Thousands of Belgian workers have staged a massive rally in Brussels to protest against the government’s planned reforms and labor laws, disrupting public transport and traffic.
Brussels police spokeswoman Ilse Van de Keere estimated that around 45,000 people had joined the rally in the Belgian capital on Thursday.
However, unions said at least 70,000 workers marched across the city center from north to south to voice their anger at planned labor law changes.
The protesters, dressed in the green or red of respective unions, demanded that the center-right government scrap its plans to extend the working week and abandon a scheduled wage increase.
"The aim of today is to make... the government stop targeting workers and start targeting tax evasion,” Sophie Van De Velde of the public sector CGSP union said at the rally, accusing the government of harming workers.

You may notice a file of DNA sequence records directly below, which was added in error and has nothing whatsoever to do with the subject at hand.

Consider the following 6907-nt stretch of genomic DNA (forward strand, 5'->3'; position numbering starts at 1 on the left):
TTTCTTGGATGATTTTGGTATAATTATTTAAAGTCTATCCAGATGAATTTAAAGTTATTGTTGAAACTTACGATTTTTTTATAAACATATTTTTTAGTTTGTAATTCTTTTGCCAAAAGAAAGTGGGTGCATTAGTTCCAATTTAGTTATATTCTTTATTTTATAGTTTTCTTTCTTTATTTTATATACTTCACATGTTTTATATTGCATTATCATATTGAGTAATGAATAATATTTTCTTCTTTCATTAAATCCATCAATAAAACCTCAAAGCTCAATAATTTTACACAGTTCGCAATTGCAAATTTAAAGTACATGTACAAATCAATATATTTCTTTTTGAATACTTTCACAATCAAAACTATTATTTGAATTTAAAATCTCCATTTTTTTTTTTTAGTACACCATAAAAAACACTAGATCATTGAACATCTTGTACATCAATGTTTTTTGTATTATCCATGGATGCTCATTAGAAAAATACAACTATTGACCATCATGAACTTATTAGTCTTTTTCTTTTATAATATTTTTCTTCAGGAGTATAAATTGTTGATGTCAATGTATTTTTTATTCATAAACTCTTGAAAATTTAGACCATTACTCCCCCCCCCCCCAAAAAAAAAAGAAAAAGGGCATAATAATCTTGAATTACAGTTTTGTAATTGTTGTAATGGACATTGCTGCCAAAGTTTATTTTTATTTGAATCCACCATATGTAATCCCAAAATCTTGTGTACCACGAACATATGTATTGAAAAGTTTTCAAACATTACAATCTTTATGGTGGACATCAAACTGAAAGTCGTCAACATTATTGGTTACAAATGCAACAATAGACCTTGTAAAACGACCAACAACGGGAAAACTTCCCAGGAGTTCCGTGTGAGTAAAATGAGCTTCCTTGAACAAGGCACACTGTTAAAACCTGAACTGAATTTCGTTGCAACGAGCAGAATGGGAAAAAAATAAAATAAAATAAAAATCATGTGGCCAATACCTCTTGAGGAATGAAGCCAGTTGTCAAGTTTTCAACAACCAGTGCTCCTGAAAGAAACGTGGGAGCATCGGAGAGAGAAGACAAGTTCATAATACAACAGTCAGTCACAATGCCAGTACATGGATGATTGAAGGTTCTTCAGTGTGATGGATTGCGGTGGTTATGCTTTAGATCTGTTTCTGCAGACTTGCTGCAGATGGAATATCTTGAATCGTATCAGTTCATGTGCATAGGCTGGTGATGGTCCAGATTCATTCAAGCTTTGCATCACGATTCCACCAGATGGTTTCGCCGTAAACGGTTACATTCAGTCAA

The Thursday protest rally was the fourth since Prime Minister Charles Michel took office in October 2014.
In July, the government said it planned to allow a working week of up to 45 hours for limited periods. The maximum now is 38 hours.
The government is also considering skipping a round of automatic wage hikes. Belgium operates a system whereby wages are automatically increased in line with inflation.
Unions have insisted that the move would weaken workers' rights.
March disrupts public transport
The march closed some of the main roads and disrupted traffic across Brussels.
Reports indicate that a number of bus, tram and metro lines in the de facto capital of the European Union were closed.
Police had earlier warned commuters not to come to Brussels by car. Brussels Airport had also instructed passengers to allow extra time for travel to the airport.
However, international train services such as such as the Eurostar to London and the Thalys to Paris and Amsterdam were not affected by the demonstration.